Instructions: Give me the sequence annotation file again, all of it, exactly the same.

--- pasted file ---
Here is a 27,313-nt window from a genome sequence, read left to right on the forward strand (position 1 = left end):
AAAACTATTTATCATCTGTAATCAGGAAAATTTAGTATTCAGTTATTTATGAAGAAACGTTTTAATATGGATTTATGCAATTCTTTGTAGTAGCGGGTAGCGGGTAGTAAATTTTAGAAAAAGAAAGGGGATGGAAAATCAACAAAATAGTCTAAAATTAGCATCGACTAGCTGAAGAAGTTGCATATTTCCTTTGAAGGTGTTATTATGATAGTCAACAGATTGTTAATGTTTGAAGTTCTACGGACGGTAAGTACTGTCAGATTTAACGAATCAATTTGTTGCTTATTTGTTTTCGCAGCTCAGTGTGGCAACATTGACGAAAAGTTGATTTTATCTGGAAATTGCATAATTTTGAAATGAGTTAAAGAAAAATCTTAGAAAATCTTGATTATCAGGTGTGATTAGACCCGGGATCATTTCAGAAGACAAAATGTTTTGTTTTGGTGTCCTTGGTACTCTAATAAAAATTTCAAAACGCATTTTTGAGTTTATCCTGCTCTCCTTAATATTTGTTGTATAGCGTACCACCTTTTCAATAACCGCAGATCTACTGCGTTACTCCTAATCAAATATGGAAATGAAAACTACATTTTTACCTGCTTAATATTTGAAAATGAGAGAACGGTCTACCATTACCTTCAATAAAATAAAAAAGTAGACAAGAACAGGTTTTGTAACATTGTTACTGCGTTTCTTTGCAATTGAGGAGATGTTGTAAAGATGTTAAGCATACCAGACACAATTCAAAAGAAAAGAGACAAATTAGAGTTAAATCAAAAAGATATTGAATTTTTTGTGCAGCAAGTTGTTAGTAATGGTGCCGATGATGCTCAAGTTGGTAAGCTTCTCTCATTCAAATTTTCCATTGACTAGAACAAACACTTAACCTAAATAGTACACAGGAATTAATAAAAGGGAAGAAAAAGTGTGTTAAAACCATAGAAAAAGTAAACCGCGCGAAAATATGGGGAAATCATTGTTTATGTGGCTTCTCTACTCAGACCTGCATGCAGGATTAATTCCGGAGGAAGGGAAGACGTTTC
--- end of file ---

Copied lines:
Here is a 27,313-nt window from a genome sequence, read left to right on the forward strand (position 1 = left end):
AAAACTATTTATCATCTGTAATCAGGAAAATTTAGTATTCAGTTATTTATGAAGAAACGTTTTAATATGGATTTATGCAATTCTTTGTAGTAGCGGGTAGCGGGTAGTAAATTTTAGAAAAAGAAAGGGGATGGAAAATCAACAAAATAGTCTAAAATTAGCATCGACTAGCTGAAGAAGTTGCATATTTCCTTTGAAGGTGTTATTATGATAGTCAACAGATTGTTAATGTTTGAAGTTCTACGGACGGTAAGTACTGTCAGATTTAACGAATCAATTTGTTGCTTATTTGTTTTCGCAGCTCAGTGTGGCAACATTGACGAAAAGTTGATTTTATCTGGAAATTGCATAATTTTGAAATGAGTTAAAGAAAAATCTTAGAAAATCTTGATTATCAGGTGTGATTAGACCCGGGATCATTTCAGAAGACAAAATGTTTTGTTTTGGTGTCCTTGGTACTCTAATAAAAATTTCAAAACGCATTTTTGAGTTTATCCTGCTCTCCTTAATATTTGTTGTATAGCGTACCACCTTTTCAATAACCGCAGATCTACTGCGTTACTCCTAATCAAATATGGAAATGAAAACTACATTTTTACCTGCTTAATATTTGAAAATGAGAGAACGGTCTACCATTACCTTCAATAAAATAAAAAAGTAGACAAGAACAGGTTTTGTAACATTGTTACTGCGTTTCTTTGCAATTGAGGAGATGTTGTAAAGATGTTAAGCATACCAGACACAATTCAAAAGAAAAGAGACAAATTAGAGTTAAATCAAAAAGATATTGAATTTTTTGTGCAGCAAGTTGTTAGTAATGGTGCCGATGATGCTCAAGTTGGTAAGCTTCTCTCATTCAAATTTTCCATTGACTAGAACAAACACTTAACCTAAATAGTACACAGGAATTAATAAAAGGGAAGAAAAAGTGTGTTAAAACCATAGAAAAAGTAAACCGCGCGAAAATATGGGGAAATCATTGTTTATGTGGCTTCTCTACTCAGACCTGCATGCAGGATTAATTCCGGAGGAAGGGAAGACGTTTC